This photo of the Current River is from the cover of the National Park Service's draft management plan for the Ozark National Scenic Riverways.
Credit National Park Service
This map shows "Alternative B" from the National Park Service's draft management plan for the Ozark National Scenic Riverways. It is the federal agency's preferred alternative, and would put some additional restrictions on recreational activities.
Missouri senators passed a resolution to block the federal government's proposed changes in tourist restrictions at the Ozark National Scenic Riverways. The resolution passed on a 23-8 vote on Thursday and now heads to the House.
It's flat. It's slimy. And it hides under rocks on the river bottom. It's the Ozark hellbender, and at up to two feet in length, it's one of the world's largest salamanders.
But Ozark hellbenders are disappearing: Fewer than 600 are left in the rivers of southern Missouri and northern Arkansas. Scientists have been making a huge effort to get them to breed in captivity. And now, thanks to a major effort at the Saint Louis Zoo, 2012 could be the year of new hope for hellbenders.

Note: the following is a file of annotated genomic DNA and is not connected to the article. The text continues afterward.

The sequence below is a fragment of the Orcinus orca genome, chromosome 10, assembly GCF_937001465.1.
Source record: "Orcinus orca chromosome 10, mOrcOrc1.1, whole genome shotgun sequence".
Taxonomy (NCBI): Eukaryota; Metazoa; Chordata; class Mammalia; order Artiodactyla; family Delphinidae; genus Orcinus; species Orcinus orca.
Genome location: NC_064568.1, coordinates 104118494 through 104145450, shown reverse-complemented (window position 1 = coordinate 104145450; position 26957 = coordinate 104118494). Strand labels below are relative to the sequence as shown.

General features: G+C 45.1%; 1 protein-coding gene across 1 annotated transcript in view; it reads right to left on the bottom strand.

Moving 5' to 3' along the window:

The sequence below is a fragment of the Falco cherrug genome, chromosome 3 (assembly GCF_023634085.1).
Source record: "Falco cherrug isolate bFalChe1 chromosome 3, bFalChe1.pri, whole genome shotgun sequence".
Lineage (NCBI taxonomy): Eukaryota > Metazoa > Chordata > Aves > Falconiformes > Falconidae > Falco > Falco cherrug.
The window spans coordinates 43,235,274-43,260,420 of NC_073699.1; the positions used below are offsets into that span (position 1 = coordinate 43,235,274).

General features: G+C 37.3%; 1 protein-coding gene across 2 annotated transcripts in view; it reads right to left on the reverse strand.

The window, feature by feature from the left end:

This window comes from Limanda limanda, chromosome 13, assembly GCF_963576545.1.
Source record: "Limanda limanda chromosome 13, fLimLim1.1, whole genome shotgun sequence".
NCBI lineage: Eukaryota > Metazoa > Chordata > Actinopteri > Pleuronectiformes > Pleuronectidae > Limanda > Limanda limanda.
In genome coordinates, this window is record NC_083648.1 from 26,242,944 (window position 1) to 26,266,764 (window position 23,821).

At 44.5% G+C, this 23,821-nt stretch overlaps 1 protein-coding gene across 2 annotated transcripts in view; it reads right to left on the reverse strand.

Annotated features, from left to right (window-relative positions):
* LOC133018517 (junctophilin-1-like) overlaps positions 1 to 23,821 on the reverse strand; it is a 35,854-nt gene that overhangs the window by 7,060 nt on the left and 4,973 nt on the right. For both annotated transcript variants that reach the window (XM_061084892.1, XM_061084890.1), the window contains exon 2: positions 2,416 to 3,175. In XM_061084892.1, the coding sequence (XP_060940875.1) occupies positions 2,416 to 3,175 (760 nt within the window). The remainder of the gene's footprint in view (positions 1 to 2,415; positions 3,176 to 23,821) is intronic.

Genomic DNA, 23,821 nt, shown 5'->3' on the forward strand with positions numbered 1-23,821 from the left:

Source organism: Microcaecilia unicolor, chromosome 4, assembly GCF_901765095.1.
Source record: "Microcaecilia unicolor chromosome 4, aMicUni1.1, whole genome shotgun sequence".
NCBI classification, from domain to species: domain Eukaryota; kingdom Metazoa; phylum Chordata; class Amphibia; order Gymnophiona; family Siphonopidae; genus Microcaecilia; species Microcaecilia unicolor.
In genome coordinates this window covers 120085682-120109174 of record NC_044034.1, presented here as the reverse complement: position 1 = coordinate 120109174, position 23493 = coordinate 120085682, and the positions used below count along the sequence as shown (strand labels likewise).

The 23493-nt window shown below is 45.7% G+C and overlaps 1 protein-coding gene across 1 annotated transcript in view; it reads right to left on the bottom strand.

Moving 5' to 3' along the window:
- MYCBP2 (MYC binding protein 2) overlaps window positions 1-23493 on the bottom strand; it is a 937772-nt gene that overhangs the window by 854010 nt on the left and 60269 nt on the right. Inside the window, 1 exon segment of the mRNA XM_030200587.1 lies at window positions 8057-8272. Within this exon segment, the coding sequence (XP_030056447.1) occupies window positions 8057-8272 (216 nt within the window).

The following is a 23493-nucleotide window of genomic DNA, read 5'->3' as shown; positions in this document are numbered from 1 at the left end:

For the first time ever, an endangered amphibian found only in a few Missouri and Arkansas counties has been successfully bred in captivity.
Officials with the St. Louis Zoo and Missouri Department of Conservation said Wednesday that 63 Ozark hellbenders have been bred at the zoo. The first hatched on Nov. 15, and an additional 120 eggs are expected to hatch within the next week.
The breeding is the result of a decade-long collaboration of the zoo and the conservation department.